Things got done in the past because of compromise. There is none now on the right, so little or nothing can get done by Congress.



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Wednesday, March 14, 2012 8:08 AM

CAVETROLL


Quote:

Originally posted by Niki2:
...As to Presidents doing things, at least in Obama's case it's because he's been up against a deliberately obstructionist Congress during his entire administration. He kept trying to compromise to appease them, which had little or no effect, and they've been VERY clear that their entire agenda is to stop him in his tracks, not to work for the American people. It's been clear again and again with them blocking things which were orginally GOP ideas and backed by Republicans, the minute Obama adopted them. I don't know how else he CAN get anything done aside from using what powers he has available to him.


Except for the first two years of his administration BOTH houses of congress were controlled by his party. How, exactly, does that constitute planned obstructionism?

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Wednesday, March 14, 2012 9:14 AM

NIKI2

Gettin' old, but still a hippie at heart...


You already know the answer, that question has been tossed out so many times it's ridiculous: By the Republicans filibustering EVERYTHING. Or, if you will, threatening to filibuster, which is essentially the same thing. You know perfectly well that to pass, a bill has to get through Congress and the Senate. They were quite clear that obstructionism was their intention from the minute Democrats got control of the Senate, and threatened to filibuster more than any other time in history:
Quote:

As this chart shows, never have so many filibusters been threatened as in the first session of the 110th Congress. In just the first year, Republicans filibustered more legislation, and required more cloture votes to break those filibusters, than in any Congress in recent history. By the time this term ends, Congress could well more than double the number of cloture votes of previous Congresses — including the ones that Republicans controlled and complained of Democratic 'obstruction.'

This is the result of a deliberate effort by the Republican minority to undercut the will of the majority of the American public, expressed when voters placed a Democratic majority in control of both houses of Congress. The filibuster, a procedure unique to the Senate to block an up-or-down vote on legislation unless a 60-vote supermajority agrees to proceed, has been historically used by both parties. But it has never been used as routinely as it has been by Republicans since January 2007.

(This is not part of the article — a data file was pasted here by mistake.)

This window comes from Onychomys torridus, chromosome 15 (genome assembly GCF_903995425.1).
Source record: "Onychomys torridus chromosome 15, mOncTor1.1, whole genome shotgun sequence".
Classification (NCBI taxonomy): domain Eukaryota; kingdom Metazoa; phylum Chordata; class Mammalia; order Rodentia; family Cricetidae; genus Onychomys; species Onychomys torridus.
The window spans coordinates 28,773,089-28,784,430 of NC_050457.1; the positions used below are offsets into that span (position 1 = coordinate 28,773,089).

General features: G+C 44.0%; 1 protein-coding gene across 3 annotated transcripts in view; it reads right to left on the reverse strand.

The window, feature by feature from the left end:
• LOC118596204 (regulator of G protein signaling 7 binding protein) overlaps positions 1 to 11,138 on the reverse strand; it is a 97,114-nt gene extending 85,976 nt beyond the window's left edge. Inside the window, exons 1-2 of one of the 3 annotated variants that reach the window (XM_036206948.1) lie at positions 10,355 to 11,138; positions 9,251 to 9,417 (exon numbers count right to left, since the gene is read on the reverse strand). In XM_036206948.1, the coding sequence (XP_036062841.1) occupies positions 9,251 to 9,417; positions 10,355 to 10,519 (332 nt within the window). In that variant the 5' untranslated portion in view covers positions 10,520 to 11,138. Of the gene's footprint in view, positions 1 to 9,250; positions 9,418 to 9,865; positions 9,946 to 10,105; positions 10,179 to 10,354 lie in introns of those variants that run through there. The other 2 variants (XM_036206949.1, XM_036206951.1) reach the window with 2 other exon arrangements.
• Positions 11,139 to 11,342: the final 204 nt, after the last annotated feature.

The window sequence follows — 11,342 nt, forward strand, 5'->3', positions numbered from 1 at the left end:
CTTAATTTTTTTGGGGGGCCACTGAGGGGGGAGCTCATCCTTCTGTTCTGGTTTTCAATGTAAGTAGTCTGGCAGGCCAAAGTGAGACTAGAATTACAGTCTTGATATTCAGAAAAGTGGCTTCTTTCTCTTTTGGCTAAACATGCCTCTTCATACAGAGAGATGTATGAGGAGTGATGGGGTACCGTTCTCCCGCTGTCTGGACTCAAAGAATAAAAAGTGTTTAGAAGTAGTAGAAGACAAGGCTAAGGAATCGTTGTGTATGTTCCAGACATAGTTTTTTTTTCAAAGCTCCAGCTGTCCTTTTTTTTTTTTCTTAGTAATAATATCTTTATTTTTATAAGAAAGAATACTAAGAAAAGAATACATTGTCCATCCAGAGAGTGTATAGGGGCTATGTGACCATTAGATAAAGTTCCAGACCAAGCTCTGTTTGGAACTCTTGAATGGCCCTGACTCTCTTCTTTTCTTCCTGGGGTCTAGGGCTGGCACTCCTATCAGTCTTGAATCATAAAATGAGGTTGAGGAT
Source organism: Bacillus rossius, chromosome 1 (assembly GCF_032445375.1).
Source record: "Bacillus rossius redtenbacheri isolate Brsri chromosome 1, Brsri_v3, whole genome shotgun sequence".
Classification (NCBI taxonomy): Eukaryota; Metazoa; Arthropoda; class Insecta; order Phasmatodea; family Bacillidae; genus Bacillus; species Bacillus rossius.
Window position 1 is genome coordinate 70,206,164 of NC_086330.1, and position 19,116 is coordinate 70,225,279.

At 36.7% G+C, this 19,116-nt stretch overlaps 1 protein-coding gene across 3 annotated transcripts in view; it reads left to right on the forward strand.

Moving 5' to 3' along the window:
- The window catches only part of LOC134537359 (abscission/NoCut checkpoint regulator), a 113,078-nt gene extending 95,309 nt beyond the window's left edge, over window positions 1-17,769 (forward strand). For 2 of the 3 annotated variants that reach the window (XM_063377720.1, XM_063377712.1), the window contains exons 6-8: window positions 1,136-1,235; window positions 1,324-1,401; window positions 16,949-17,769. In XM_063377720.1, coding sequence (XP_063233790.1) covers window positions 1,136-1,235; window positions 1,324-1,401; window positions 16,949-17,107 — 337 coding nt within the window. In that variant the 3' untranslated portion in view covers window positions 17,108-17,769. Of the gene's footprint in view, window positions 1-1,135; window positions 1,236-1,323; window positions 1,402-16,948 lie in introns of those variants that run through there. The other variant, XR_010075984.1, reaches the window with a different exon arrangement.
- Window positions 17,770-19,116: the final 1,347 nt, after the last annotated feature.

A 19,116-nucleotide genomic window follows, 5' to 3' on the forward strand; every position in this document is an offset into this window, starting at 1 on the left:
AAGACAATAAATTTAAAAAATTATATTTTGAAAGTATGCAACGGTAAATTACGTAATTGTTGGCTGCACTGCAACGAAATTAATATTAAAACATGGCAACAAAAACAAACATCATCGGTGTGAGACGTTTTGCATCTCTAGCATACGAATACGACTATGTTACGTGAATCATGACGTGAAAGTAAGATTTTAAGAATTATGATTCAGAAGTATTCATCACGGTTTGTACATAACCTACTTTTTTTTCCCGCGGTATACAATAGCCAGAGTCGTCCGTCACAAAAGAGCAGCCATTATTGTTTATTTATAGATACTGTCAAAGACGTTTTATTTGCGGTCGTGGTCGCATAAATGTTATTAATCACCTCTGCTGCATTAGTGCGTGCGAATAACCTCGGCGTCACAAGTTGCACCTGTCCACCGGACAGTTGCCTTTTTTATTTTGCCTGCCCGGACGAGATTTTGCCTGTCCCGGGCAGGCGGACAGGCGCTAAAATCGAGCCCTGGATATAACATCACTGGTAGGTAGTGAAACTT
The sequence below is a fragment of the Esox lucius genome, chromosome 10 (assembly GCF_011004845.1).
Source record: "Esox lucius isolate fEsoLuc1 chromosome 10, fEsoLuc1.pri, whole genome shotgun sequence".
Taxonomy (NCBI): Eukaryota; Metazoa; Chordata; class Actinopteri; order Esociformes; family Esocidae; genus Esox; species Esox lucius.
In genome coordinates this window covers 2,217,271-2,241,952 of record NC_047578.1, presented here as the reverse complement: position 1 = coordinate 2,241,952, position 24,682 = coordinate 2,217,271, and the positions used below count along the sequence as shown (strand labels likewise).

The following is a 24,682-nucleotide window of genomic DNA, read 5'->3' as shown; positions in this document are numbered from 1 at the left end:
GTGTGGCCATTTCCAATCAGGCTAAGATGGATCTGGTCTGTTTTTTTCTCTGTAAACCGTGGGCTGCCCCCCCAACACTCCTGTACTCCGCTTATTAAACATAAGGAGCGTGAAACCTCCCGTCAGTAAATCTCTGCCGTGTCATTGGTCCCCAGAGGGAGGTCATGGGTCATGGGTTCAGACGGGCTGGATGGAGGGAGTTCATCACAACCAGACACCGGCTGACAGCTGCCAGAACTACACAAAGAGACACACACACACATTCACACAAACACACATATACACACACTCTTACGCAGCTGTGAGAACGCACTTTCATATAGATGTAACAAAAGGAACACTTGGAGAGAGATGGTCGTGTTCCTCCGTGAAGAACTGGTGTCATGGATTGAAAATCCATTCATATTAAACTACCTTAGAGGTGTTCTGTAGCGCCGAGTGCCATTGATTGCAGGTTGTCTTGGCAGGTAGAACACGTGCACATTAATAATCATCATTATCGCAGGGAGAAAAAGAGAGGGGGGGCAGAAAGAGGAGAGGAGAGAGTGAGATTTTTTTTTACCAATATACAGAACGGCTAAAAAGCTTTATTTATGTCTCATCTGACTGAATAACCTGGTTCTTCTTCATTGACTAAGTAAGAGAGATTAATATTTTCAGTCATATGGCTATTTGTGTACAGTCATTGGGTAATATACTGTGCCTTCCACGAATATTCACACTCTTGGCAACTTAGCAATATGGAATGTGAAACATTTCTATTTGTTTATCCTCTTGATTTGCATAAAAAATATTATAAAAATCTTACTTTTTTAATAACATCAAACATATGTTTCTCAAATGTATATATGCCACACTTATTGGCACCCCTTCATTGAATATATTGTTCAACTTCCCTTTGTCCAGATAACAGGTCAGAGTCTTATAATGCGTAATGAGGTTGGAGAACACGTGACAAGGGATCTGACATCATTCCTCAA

http://www.ourfuture.org/obstruction were quite open in their intentions:
Quote:

As far back as January 2007, Senate Minority Leader Mitch McConnell made it clear that he would assume the role of Senate Obstruction Leader by insisting on a 60-vote supermajority, rather than a simple 50-vote majority, for getting bills through the Senate.

He claims “that’s the ordinary procedure.” But he’s wrong, and we have the proof. The reality is, his abuse of Senate procedures to block the majority will on legislation is unprecedented. http://www.ourfuture.org/obstruction whip Trent Lott told Roll Call, “The strategy of being obstructionist can work or fail… and so far, it’s working for us.” http://www.ourfuture.org/files/z_historic/tba05/obstruction-by-filibus
ter.pdf
have also filibustered President Barack Obama's judicial nominees and other nominees which have left branches of government with no leaders. As of March 2010:
Quote:

...while only 3 Bush nominees have been held up more than 3 months during his first year, 63 Obama nominees have been subjected to delay tactics, leaving important posts left unfilled.
Also, many of the blocks were not done by filibusters but instead by blue slips or holds which are almost impossible to count since they’re fairly informal, but stop legislation just the same.

Given the Democrats BARELY had a filibuster-proof majority, even trying for cloture was virtually impossible. All it took was one Senator choosing to, being blackmailed into, or in any other way convinced to vote against the Democrats, passing anything became impossible. They'd demand compromise, Democrats would compromise, then Republicans would threaten filibuster again. Once Democrats had less than 60 votes, they were easily obstructed, and have been ever since. Their intentions were quite clear and stated as such; your question was obviously deliberately disingenuous.



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Wednesday, March 14, 2012 10:00 AM

CAVETROLL


So, you're conceding that democrats can't get their act together? They DID have a majority, but couldn't coordinate and work within their own ranks to get their whole table of legislation through?

But I guess it is easier to point fingers than to accept blame.

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Wednesday, March 14, 2012 1:08 PM

KWICKO

"We'll know our disinformation program is complete when everything the American public believes is false." -- William Casey, Reagan's presidential campaign manager & CIA Director (from first staff meeting in 1981)


Quote:

Originally posted by CaveTroll:
So, you're conceding that democrats can't get their act together? They DID have a majority, but couldn't coordinate and work within their own ranks to get their whole table of legislation through?

But I guess it is easier to point fingers than to accept blame.




You certainly seem to think so, at least.

Because of GOP obstructionism, a majority is no longer enough. You need at least a supermajority, which neither party has.